Appeal by Israel Discount Bank Ltd. from an order of the United States District Court for the Southern District of New York, Kevin T. Duffy, Judge, affirming an order of Asa S. Herzog, Bankruptcy Judge, granting summary judgment to defendant Jacob Gottesman, Trustee in Bankruptcy of Ore Cargo, Inc., from whom Israel Discount sought reclamation of the proceeds of Ore Cargo's tort claim, pursuant to the terms of a general security agreement with the bankrupt. Affirmed.
Before: KAUFMAN, Chief Judge, MANSFIELD and MESKILL, Circuit Judges.
The distinctive principles governing commercial transactions are not always reliable guides to the applicable standards for less orthodox credit agreements. Mindful of this distinction, we decline to extend the precepts of Article 9 of the Uniform Commercial Code to control the creation of security interests in tort claims. Specifically, we hold that a standard commercial security agreement, drafted with reference to the Code and accepted by the lender without knowledge of the existence of a tort claim arising from a nautical accident, did not convey a security interest in the chose in action. Although the judgment below was affirmed in open court, this novel legal issue merits further brief clarification.
A concise statement of the facts will place the legal question in perspective. In October, 1969, the S.S. John Crosby, a ship of Liberian registry owned by the bankrupt, Ore Cargo Inc., collided at sea with the S.S. Haslach. In July, 1973, more than three years later, $28,978.16 was paid to Ore Cargo's trustee in bankruptcy in settlement of its claim arising from that mishap.*fn1 In the intervening period, on January 15, 1971, Ore Cargo procured a $300,000 refinancing loan from Israel Discount Bank Ltd. Among the documents securing the indebtedness was a "general security agreement" drafted and filed in conformance with Article 9 of the Uniform Commercial Code.*fn2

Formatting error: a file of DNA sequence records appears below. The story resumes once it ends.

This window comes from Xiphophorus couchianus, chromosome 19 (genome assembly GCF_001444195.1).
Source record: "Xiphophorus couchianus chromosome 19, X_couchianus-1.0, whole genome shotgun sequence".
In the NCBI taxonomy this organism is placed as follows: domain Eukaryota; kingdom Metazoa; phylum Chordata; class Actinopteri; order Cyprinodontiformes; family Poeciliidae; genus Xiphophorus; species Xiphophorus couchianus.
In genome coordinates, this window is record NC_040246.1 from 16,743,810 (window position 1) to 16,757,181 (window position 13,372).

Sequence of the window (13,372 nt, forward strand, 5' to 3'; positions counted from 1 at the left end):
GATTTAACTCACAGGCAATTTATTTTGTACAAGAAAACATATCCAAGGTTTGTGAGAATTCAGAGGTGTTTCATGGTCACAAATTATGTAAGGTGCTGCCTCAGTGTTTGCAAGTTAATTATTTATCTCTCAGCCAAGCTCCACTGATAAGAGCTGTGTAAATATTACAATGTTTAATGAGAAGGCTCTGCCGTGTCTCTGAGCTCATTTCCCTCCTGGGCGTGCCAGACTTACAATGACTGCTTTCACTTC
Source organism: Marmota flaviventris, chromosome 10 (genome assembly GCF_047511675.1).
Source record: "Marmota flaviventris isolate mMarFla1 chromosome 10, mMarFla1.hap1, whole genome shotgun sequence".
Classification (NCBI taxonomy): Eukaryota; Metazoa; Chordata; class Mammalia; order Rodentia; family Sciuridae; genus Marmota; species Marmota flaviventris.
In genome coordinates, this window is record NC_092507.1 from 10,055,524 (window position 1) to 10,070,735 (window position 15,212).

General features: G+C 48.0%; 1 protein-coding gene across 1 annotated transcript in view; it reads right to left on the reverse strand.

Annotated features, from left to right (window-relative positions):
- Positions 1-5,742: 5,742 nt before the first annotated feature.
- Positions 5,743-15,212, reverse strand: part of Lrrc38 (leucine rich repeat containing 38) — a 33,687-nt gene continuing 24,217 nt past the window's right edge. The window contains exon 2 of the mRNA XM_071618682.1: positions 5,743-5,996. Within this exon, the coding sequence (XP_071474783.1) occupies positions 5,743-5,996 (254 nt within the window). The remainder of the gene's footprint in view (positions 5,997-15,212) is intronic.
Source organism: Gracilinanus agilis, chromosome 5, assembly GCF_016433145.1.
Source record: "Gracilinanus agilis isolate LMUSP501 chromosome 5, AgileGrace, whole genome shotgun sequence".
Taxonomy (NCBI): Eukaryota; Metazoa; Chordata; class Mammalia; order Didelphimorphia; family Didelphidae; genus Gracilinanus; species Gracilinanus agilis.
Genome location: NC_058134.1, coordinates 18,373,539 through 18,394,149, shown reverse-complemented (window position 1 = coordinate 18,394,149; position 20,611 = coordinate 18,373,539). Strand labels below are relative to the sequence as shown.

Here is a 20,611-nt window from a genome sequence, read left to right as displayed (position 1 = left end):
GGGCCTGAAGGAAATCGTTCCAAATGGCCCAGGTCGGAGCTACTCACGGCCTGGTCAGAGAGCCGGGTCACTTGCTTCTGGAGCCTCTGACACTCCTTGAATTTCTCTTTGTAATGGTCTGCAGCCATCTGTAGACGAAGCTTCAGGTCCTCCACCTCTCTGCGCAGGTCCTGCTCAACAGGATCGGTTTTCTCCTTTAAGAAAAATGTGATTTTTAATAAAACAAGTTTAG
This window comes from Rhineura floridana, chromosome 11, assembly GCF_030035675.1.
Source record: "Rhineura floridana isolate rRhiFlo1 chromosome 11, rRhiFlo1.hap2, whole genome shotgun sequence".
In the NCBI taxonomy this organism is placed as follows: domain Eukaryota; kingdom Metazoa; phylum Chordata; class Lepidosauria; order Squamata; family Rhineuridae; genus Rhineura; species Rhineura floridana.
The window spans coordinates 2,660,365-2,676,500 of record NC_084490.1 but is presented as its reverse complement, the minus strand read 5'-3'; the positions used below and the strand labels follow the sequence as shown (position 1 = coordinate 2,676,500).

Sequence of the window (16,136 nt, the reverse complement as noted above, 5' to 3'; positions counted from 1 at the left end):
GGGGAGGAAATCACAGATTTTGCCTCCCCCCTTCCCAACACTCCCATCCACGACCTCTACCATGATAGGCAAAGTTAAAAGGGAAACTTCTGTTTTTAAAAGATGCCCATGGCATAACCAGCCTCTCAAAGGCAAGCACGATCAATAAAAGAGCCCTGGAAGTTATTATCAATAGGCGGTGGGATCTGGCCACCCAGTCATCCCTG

Israel Discount now contends the instrument also conveyed a security interest in Ore Cargo's collision claim, despite the Bank's concession that it did not have the slightest knowledge of the collision or the tort claim on behalf of Ore Cargo when the contract was executed. Israel Discount urges that the agreement defines as "Security" inter alia, "credits, claims, demands and any other property, rights and interests" although the instrument only gives Israel Discount the rights in the "Security" "of a secured party under the Uniform Commercial Code".
Section 9-104(k) of the New York Uniform Commercial Code explicitly excludes tort claims from the ambit of Article 9. Thus, an agreement transferring the rights of a secured creditor under the Code cannot be construed to bestow a security interest in tort claims. While the contract also granted the bank certain rights not conferred by the U.C.C., notably a right of set-off, this factor is of little aid to the Bank. Applying the maxim, expressio unius est exclusio alterius, the failure of Israel Discount, a sophisticated commercial lender, to include a similar specific reference to tort claims precludes our divining or implying such a right on the basis of the general language of the agreement.
The Bank contends also, that the Uniform Commercial Code has "shattered" the preexisting New York law of assignment, and urges us to extend, by analogy, the principles of Article 9 to Ore Cargo's collision claim. But the drafters of the Code specifically exempted tort claims as "beyond the pale with respect to a statute devoted to commercial financing", with the intention that "the pre-Code common law of assignment or pledge will continue to apply".*fn3 In light of this specific exclusion, and in the absence of any contrary indication from the legislature or courts of New York State, a security interest in Ore Cargo's collision claim was not transferred by the general security agreement.
Israel Discount has conceded, and Bankruptcy Judge Herzog found, that the instrument was insufficient to constitute an assignment under pre-U.C.C. New York law. And, there was clearly no intention "to vest in the assignee a present right in the things assigned", Coastal Commercial Corp. v. Samuel Kosoff & Sons, 10 A.D.2d 372, 376, 199 N.Y.S.2d 852 (Fourth Dept. 1960), since the bank agrees that it did not have knowledge of the existence of the collision claim when the security agreement was signed.*fn4 Israel Discount's other ...